An additional seven buildings have also been leased by VLCNC-CARES, and will be renovated as Phase II of the Veterans Life Center, bringing the total capacity up to 400. Governor Pat McCrory referenced the Veterans Life Center in his State of the State address last week, citing it as one of the important veterans initiatives launched by his administration. Additional information is available at www.vlccares.org.
Presentation of VLC “Veteran’s Best Friend” Plaque to Senator Thom Tillis
On January 6, 2015, VLC Executive Director John Turner presented a special plaque to Senator Thom Tillis on the occasion of his swearing in as United States Senator from North Carolina. Tillis, who previously served as Speaker of the North Carolina General Assembly, was instrumental in promoting cooperation between VLC and state government, and in recognition, the plaque honoring him as “The North Carolina Veteran’s Best Friend” was presented.
Governor McCrory Tours Future Veterans Life Center in Butner
Butner, N.C. – Governor Pat McCrory toured the future Veterans Life Center (VLC) in Butner today. The VLC will reside in Building 71 at the John Umstead Hospital Complex and is designed to serve homeless veterans and those struggling with mental health, substance abuse and other problems hindering their transition into civilian life.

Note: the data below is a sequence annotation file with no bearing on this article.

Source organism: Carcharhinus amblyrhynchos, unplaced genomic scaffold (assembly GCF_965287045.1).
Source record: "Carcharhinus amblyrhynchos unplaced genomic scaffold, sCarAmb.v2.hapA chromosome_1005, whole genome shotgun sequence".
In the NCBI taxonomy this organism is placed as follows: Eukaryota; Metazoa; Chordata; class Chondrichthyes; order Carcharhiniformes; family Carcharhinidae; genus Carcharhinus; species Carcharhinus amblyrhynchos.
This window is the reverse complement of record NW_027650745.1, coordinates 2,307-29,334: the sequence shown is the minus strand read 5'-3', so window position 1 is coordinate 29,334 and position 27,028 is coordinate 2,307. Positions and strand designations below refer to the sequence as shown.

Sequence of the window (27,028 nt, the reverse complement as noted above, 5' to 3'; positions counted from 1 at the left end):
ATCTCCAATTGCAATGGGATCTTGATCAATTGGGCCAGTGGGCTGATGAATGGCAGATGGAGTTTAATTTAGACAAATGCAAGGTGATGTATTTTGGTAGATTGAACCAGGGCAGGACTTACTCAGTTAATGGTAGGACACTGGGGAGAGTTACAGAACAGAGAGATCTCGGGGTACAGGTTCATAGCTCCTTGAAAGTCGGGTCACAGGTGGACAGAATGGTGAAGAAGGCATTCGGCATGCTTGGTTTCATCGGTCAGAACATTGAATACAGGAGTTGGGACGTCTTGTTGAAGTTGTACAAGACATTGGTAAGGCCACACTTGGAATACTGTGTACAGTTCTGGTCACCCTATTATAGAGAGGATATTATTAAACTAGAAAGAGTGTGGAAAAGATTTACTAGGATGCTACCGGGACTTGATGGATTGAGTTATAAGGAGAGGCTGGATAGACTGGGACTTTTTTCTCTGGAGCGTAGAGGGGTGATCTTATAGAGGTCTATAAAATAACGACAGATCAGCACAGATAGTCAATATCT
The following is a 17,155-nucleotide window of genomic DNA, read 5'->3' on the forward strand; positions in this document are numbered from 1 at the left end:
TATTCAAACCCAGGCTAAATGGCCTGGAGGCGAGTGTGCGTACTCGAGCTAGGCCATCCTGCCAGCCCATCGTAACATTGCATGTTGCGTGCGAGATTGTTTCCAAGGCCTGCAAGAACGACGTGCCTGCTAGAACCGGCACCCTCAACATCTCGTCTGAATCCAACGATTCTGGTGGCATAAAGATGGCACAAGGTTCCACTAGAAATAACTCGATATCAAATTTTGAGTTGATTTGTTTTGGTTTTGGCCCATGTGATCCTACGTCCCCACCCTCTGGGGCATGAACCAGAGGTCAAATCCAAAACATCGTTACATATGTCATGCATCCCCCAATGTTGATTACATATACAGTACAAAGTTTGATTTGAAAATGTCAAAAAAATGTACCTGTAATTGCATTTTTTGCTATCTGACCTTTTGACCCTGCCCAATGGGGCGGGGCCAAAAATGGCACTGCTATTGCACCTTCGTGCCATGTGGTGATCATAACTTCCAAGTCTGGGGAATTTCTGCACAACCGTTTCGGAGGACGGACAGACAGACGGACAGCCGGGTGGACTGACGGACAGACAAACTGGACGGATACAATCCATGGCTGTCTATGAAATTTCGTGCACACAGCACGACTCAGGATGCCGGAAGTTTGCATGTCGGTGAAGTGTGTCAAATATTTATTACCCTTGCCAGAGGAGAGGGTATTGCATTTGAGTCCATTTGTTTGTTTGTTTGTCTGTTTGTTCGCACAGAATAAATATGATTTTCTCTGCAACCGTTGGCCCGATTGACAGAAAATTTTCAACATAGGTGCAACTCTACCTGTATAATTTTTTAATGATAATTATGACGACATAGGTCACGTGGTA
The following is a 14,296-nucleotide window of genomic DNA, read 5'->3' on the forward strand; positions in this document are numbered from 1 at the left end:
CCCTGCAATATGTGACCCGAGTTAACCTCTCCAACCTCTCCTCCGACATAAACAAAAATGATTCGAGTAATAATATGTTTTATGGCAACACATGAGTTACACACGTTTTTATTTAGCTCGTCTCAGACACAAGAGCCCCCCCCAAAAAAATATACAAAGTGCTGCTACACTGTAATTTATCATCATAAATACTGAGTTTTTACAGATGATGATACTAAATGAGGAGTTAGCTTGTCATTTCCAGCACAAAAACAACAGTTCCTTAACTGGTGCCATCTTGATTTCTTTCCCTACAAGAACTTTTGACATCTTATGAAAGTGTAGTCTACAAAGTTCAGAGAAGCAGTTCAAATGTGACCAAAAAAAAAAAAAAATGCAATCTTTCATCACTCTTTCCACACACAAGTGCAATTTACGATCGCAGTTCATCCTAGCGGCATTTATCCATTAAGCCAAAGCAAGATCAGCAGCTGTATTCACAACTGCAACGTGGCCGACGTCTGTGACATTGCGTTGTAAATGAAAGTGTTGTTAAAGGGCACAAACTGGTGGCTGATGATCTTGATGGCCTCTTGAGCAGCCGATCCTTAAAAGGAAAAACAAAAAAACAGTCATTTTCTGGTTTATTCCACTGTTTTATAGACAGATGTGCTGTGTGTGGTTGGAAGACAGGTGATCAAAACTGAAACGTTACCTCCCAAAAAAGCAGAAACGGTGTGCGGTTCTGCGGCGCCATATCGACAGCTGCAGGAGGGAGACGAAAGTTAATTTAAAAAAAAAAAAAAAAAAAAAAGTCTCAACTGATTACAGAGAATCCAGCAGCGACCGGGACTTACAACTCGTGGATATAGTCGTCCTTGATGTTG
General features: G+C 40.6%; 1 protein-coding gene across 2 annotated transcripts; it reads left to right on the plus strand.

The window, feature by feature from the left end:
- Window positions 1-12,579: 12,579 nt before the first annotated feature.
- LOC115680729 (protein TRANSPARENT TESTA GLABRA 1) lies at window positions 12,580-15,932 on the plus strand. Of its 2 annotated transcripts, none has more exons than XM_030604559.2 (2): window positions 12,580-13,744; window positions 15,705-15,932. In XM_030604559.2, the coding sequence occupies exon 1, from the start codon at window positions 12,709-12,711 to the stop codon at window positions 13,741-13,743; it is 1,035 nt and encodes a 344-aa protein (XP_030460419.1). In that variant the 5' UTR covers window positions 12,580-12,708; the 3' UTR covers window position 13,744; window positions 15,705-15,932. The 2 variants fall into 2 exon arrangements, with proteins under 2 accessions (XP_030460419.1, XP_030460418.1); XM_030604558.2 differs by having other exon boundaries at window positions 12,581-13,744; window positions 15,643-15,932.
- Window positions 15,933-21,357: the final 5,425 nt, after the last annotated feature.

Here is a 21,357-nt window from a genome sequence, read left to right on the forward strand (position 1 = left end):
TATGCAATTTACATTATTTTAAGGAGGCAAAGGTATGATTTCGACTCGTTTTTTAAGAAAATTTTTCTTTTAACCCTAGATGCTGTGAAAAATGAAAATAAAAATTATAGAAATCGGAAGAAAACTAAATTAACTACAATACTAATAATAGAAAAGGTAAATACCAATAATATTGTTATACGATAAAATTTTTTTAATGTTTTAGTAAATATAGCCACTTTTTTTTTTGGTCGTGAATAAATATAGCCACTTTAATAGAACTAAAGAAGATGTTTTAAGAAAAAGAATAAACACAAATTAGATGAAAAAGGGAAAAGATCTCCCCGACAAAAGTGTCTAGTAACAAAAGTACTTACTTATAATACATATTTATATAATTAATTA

“It’s been said that the best way to honor the men and women who gave their lives defending our country is to take care of those who fought beside them,” Governor McCrory said. “That’s exactly what we are going to do here at the Veteran’s Life Center.”
When completed, the VLC will house 150 veterans while providing the services they need to reclaim their lives. To achieve this goal, the VLC will provide veterans: clean, safe housing, mental health and substance abuse counseling, vocational training and mentoring, as well as life skills training.
The project is being spearheaded by the Veterans Leadership Council of North Carolina, founded by John Turner, a former Army officer and Iraq combat veteran. The council is leasing the building from the State of North Carolina. In May, Governor McCrory announced the town of Butner received a $4.25 million Community Redevelopment Block Grant from the North Carolina Department of Commerce for the project.